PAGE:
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Fiscal policy review: A procurement perspective

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Finance minister Biti presented an updated Mid-Year Fiscal review that highlighted the objectives of the $4 billion 2012 Budget. Facilities and measures contained in the Budget were targeted at leveraging the productive sector.

Policy consistence and investor confidence, slow pace of reforms and corruption were issues within the remits of policy makers that affected projected growth by a negative 4% to 5,6%.

A point to note was the mismatch between external factors of imports and exports that reflect the state of our economy. The 2012 projections for exports had to be revised from $5 167 billion to $5 090 billion. The import requirements increased from the projected $6,8 billion to $8,215 billion.

Negative balance of payment was inevitable under the circumstances. Initially a negative 31,5% was expected, but had to be revised upwards to 38,8% following the decline in exports and increase in imports projections.

Also highlighted was the initiative to pursue a number of legislative and administrative reforms in the areas of procurement, public enterprises and public finances. Administrative reforms if objectively crafted could go a long way in improving performance of the economy.

Productivity rates were reported to be very low in the areas of agriculture. Maize productivity was 85% less than world averaging 0,6 tonnes per hectare (ha) against 4,2 tonnes per ha internationally. Regionally, countries were averaging between 1,5-2 tonnes per ha. Wheat productivity was also reported negative.

Productivity drivers are adequacy of inputs of the right quality and the application of appropriate production methods. Investigation of factors contributing to declining productivity is critical as a way forward. Farmers could be using inappropriate technology against the background that Reserve Bank of Zimbabwe provided massive support in form of implements and inputs.

On the other hand, poverty may be driving farmers to economise on the application of inputs at the detriment of productivity. Another possibility might be that quality of inputs is not appropriate.

Lack of capacity to produce fertilisers by the local manufacturers was reported. The requirement of 350 000 tonnes was expected to comprise 29 000 tonnes already in stock, a 250 050 tonnes production capacity and imports of 70 950 tonnes.

Given erratic electricity supply and funding challenges highlighted, the probability of fertiliser manufacturers failing to produce half the projected output from their capacity, was very high. The projected deficit of 20 000 tonnes could be anything around 150 000 tonnes or even worse.

Price of tobacco prices were reported to better than the previous years. Demand and supply conditions in the market favoured Zimbabwe. The major competitors, Brazil and the United States were affected by adverse weather conditions and contributed to reduced global output of tobacco.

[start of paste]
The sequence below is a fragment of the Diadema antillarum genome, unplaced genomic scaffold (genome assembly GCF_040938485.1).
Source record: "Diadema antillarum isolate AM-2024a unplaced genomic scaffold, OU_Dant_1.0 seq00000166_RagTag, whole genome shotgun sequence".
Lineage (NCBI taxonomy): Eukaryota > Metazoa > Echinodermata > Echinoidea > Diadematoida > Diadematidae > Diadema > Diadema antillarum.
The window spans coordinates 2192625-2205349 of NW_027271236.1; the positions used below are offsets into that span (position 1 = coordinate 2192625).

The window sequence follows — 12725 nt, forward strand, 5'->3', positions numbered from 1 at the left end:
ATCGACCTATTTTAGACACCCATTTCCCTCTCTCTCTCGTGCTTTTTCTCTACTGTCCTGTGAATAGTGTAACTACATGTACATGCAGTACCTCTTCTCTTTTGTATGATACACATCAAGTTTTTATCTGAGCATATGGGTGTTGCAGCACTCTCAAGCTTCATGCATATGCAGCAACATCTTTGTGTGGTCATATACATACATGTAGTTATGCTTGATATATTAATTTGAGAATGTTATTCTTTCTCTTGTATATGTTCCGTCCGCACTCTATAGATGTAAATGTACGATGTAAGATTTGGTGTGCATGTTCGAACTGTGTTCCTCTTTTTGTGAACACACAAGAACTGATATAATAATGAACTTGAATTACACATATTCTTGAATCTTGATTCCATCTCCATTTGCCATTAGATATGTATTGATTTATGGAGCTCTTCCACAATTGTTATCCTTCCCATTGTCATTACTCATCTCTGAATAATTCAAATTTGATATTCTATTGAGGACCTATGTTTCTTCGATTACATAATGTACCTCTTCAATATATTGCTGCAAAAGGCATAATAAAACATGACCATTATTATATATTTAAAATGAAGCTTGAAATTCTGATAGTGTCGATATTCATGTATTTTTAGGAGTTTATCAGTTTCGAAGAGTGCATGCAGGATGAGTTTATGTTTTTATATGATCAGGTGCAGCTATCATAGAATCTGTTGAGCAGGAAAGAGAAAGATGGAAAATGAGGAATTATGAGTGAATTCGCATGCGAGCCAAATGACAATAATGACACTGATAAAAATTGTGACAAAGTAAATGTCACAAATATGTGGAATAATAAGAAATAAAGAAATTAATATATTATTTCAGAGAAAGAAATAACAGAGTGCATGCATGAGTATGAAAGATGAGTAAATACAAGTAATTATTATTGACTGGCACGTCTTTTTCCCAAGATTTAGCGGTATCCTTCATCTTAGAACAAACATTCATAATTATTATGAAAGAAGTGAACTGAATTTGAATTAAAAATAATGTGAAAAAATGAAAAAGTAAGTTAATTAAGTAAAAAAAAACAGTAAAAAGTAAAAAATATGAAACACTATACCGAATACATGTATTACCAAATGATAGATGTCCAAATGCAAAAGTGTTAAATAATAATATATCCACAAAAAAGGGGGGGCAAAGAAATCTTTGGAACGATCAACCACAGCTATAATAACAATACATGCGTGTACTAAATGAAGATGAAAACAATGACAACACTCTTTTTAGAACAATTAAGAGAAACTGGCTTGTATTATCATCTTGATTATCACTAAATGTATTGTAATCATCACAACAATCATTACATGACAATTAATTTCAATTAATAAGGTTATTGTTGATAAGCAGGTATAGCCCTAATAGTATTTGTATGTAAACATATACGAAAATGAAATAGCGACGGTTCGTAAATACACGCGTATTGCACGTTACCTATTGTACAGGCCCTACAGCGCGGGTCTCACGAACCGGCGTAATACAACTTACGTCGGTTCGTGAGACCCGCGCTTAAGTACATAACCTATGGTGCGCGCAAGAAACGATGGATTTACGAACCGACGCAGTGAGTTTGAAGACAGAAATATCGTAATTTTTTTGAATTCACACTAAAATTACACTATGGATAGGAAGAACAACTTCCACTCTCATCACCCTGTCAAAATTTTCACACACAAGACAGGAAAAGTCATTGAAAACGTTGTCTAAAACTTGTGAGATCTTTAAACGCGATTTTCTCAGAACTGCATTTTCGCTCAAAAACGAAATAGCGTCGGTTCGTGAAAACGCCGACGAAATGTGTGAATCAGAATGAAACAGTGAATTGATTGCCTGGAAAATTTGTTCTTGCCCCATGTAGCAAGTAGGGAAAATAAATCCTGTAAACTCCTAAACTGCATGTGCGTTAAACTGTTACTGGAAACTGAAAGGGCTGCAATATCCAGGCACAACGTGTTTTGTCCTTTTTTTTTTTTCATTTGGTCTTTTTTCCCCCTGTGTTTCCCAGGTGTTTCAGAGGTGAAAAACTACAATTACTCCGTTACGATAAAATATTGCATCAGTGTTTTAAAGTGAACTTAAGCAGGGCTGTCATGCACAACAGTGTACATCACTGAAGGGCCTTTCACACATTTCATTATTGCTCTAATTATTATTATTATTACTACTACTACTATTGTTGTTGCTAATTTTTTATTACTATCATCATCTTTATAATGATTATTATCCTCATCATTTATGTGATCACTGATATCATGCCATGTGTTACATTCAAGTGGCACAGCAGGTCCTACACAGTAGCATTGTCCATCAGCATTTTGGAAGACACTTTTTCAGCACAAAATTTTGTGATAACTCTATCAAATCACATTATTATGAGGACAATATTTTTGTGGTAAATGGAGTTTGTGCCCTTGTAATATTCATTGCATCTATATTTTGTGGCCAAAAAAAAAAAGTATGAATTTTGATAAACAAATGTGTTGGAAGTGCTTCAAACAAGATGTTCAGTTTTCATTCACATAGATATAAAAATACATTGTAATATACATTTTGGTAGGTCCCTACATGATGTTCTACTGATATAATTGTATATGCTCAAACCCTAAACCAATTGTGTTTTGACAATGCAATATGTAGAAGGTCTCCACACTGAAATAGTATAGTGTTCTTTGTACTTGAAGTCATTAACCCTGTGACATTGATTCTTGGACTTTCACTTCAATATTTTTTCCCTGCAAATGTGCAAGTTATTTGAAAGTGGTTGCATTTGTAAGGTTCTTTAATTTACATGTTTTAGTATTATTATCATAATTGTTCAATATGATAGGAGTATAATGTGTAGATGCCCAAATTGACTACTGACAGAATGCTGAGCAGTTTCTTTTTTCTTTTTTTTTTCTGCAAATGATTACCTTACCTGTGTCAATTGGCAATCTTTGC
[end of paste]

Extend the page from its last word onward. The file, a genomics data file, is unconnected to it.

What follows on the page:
Manufacturing sector capacity utilisation was projected at an average of 60% with the clothing and footware industry anchoring at the bottom with a 9,9% rate of utilisation. The industry with the highest rate of utilisation was wood and furniture that had a capacity utilisation rate of 96,2%.

The low rate of capacity utilisation reflects the deficit earlier highlighted on the imports and exports projections. The cheap and highly subsidised imports particularly from the Far East could be worsening resuscitation of our manufacturing sector. The clothing, footwear, motor industry and pharmaceutical industries were the ones most hit.

Obsolete technologies were highlighted as contributory factors to inefficiencies in the manufacturing sector.

Companies were operating with old technologies thereby promoting incompetence on both the domestic and exports markets.

High wages, high rentals, unreliable supply of utilities shortage and poor quality of inputs were major contributors to lack of competitiveness.
A disconnect between contract management and project management was prevalent in the infrastructure report. Some projects were reported to be surrounded by contentious issues around project implementation.

Contract management issues were exposed on the construction of Manyame Bridge and maintenance of elevators at a number of government buildings were it was reported that suppliers were paid but failing to perform.

The report also pointed out the need to create a conducive environment that facilitates the participation of private capital through private public partnerships.

Healthcare delivery had a disbursement of $21,6m. The funds were targeting the acquisition of health infrastructure, medical equipment and procurement of drugs and surgical equipment to various institutions.

The government would have benefited from economies of scale if they had adopted centralised decision making and decentralised implementation on the procurement of the required resources by the various institutions.

The issues highlighted bring to the fore that procurement and contract management issues are critical for performance of the Budget and the government. They need to be taken seriously if service delivery is to be improved.

Nyasha Chizu is a fellow of CIPS and branch chairman for CIPS Zimbabwe writing in his personal capacity. Email: chizunyasha@yahoo.com

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